The House Labor, Health and Human Services, Education, and Related Agencies (Labor-H) Appropriations Subcommittee on Thursday forwarded its fiscal year 2024 spending plan to the full appropriations committee.
The bill contains an overall request of $67.4 billion to the Department of Education (ED), a reduction of $12.1 billion from the fiscal year 2023 enacted level and $22.6 billion less than the president’s budget request.
As unveiled, the House measure — which faces long odds at enactment in its current form due to its funding gap with the White House and the makeup of the Democrat-controlled Senate — would keep the maximum Pell Grant at $7,395 for 2024-25, after accounting for mandatory add-ons and discretionary spending.
The bill would also eliminate two campus-based aid programs — the Federal Supplemental Educational Opportunity Grant (SEOG) program and Federal Work-Study (FWS) — as well as ED’s office of communications. The GOP proposal also decreases funding for student aid administration to $1.8 billion, representing a 13% cut.
During Thursday's subcommittee markup, lawmakers formally began the process of moving the legislation through the chamber, which seeks to meet a September 30 deadline.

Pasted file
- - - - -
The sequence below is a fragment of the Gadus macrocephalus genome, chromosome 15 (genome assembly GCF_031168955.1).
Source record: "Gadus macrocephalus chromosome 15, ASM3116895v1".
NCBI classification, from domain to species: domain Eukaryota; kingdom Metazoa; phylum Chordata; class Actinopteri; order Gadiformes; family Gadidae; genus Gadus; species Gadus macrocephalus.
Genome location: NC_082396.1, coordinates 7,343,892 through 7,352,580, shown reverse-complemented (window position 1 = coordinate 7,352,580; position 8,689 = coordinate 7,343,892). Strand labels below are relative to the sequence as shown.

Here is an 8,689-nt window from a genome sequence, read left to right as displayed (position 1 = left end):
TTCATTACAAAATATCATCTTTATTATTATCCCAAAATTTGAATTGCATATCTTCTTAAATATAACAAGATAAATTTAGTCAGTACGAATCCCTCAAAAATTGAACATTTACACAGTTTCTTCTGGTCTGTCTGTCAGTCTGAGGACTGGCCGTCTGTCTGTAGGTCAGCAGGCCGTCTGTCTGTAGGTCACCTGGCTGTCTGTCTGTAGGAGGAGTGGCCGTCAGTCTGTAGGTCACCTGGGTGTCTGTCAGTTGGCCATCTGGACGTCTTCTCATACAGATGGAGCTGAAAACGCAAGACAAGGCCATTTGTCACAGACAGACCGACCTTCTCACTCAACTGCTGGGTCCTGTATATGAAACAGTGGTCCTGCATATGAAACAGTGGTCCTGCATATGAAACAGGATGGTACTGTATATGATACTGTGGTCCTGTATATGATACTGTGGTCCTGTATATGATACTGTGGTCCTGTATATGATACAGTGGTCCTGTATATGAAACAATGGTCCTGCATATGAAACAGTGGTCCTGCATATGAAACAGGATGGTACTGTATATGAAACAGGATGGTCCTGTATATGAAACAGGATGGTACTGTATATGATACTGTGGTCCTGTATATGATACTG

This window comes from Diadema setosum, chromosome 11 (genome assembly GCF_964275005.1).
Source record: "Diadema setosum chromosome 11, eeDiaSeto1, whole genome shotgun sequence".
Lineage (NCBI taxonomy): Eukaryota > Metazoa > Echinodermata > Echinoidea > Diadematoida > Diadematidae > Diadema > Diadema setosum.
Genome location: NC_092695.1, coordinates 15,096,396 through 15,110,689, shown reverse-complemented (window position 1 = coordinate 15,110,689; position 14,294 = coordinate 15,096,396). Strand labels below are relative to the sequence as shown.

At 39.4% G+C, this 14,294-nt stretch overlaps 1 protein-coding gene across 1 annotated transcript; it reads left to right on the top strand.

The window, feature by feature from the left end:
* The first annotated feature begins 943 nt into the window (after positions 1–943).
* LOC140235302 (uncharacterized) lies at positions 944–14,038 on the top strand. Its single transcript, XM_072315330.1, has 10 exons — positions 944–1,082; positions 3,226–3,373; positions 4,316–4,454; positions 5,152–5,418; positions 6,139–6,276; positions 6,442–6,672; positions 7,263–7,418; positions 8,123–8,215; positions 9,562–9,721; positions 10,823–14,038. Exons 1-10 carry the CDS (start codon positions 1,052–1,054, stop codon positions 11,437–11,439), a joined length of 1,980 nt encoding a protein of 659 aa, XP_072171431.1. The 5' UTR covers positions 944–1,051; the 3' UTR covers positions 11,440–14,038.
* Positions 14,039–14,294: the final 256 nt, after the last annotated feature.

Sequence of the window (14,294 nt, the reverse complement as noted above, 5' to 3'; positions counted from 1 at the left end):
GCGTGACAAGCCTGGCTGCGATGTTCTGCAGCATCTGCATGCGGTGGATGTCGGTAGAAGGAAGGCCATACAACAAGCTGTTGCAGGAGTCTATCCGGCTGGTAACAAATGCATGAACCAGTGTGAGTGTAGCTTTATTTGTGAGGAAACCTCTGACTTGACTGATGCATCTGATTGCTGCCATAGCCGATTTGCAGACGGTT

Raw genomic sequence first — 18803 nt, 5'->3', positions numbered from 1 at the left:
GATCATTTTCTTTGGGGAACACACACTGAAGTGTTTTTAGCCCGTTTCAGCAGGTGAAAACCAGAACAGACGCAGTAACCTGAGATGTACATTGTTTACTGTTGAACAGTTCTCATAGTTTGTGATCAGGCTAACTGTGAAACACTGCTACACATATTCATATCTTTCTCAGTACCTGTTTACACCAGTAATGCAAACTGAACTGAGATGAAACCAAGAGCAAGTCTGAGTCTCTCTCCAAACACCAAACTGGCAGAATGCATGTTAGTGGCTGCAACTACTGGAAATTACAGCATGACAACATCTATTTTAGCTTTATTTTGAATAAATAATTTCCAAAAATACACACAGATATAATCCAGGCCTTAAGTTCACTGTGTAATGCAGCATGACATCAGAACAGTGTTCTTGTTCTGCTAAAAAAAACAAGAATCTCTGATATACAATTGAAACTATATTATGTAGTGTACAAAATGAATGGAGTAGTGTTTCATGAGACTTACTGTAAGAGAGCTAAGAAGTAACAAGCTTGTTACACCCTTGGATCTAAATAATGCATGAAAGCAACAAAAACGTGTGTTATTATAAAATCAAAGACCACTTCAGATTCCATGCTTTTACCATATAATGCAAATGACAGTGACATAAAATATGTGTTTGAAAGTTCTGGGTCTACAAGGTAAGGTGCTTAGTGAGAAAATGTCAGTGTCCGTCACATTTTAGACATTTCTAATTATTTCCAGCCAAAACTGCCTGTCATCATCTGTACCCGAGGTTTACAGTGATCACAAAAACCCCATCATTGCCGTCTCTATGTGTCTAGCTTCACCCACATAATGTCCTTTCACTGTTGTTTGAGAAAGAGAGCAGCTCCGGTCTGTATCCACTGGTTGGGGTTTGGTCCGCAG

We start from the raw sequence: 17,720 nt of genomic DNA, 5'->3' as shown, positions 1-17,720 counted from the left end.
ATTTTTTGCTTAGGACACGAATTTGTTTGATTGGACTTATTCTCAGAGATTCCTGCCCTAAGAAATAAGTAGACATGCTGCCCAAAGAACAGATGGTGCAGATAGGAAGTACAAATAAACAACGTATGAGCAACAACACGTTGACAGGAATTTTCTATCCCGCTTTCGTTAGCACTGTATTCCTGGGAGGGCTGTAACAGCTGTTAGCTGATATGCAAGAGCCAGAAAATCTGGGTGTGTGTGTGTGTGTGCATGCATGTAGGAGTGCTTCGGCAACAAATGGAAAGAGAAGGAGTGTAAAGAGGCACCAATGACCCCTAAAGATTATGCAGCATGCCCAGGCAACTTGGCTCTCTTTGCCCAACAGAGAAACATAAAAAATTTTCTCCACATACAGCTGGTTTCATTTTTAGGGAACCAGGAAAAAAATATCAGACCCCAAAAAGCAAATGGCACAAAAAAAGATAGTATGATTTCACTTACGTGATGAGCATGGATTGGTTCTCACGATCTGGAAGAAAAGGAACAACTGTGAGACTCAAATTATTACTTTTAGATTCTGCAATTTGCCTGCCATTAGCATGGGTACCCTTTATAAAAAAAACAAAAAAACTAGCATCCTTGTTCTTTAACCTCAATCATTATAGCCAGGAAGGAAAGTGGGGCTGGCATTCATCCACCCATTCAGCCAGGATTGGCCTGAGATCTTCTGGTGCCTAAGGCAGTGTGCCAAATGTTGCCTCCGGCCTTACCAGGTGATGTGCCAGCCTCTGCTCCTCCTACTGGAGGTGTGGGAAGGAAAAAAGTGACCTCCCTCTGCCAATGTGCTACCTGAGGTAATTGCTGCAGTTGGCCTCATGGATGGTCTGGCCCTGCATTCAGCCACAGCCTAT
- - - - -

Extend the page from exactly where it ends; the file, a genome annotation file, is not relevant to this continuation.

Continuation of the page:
The panel advanced the Labor-H bill to the full committee by voice vote, but subcommittee Democrats dismissed the measure.
Rep. Robert Aderholt (R-Ala.), chair of the subcommittee said that the bill was far from perfect, but instead served as a “first step” to rein in fiscal spending in an effort to combat inflation.
On the other hand, Rep. Rosa DeLauro (D-Conn.), ranking member of the full committee, called the bill shameful.
“Regardless of age or stage in life, this bill means you cannot count on government for any help,” DeLauro said. “These awful cuts will make it very hard for people and should not even be considered by this committee.”
The full committee is expected to review the bill as soon as July 27.
As a reminder, the recently enacted debt ceiling law created a process for spending levels and requires Congress to complete the appropriations process before Jan. 1, 2024, otherwise the federal government would be subject to an automatic continuing resolution that would prevent a government shutdown by implementing a 1% funding cut from the previous fiscal year. This provision would only be in effect for fiscal year 2024 and 2025 spending bills.
Publication Date: 7/17/2023